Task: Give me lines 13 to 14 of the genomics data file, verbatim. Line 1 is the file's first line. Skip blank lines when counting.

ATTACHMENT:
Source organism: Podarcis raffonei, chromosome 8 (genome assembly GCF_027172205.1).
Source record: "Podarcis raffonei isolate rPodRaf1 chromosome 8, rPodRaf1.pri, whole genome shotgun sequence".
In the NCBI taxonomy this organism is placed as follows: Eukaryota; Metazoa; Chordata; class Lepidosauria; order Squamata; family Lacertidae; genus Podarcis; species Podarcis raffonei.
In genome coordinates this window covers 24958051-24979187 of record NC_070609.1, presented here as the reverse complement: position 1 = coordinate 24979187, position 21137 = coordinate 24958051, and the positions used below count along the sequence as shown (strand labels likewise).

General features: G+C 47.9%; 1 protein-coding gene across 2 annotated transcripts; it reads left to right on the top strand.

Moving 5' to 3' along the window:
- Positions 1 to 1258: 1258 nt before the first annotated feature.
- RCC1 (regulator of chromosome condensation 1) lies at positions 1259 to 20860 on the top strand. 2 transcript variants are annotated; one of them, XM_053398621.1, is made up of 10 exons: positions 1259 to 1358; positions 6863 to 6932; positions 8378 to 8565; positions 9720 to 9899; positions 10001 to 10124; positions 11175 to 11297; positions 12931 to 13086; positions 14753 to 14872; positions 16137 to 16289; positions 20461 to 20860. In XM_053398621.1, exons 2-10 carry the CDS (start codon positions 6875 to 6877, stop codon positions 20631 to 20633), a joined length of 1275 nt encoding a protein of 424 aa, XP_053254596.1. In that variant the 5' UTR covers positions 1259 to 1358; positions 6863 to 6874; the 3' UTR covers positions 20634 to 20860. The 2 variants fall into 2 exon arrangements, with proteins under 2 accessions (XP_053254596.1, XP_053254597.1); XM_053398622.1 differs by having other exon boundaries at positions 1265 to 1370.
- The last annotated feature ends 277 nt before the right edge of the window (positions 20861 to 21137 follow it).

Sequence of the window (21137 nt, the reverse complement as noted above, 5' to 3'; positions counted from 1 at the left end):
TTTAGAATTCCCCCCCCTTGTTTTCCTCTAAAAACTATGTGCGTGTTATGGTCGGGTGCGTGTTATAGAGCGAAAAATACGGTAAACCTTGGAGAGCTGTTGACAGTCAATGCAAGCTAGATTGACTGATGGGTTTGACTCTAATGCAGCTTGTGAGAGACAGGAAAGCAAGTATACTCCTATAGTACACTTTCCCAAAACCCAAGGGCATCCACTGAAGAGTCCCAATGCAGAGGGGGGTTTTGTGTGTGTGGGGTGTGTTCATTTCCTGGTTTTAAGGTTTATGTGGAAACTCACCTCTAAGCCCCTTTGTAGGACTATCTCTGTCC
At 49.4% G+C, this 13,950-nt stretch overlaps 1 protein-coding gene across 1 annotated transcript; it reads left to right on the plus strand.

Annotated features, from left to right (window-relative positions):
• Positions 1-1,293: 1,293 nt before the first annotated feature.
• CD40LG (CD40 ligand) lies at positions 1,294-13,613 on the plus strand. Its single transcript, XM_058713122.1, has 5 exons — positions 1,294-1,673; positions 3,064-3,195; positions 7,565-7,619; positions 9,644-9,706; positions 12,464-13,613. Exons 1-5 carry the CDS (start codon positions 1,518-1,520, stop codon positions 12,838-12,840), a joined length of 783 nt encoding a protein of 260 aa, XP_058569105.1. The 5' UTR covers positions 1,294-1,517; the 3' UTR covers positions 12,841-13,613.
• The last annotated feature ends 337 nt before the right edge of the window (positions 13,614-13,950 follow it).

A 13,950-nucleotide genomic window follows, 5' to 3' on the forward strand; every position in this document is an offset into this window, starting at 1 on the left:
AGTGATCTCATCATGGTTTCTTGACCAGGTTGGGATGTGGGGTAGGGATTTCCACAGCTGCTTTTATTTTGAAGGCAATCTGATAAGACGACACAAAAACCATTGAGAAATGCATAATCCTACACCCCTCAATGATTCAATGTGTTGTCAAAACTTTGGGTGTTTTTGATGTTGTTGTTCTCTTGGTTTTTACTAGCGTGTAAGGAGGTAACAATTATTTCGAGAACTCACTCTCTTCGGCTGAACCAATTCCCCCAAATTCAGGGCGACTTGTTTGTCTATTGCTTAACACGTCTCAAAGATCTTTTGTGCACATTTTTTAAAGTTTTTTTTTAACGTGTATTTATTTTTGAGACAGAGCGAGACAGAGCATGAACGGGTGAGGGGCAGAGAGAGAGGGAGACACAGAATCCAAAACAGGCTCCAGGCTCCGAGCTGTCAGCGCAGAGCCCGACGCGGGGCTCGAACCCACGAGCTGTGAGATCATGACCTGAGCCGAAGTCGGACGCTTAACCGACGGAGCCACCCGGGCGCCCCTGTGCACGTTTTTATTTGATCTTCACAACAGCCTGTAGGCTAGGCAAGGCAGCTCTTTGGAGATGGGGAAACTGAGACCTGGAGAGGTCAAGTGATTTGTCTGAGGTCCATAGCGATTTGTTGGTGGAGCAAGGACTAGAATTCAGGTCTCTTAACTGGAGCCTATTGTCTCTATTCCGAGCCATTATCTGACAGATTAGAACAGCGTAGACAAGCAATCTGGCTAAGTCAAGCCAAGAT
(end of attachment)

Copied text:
Annotated features, from left to right (window-relative positions):
• Positions 1-1,293: 1,293 nt before the first annotated feature.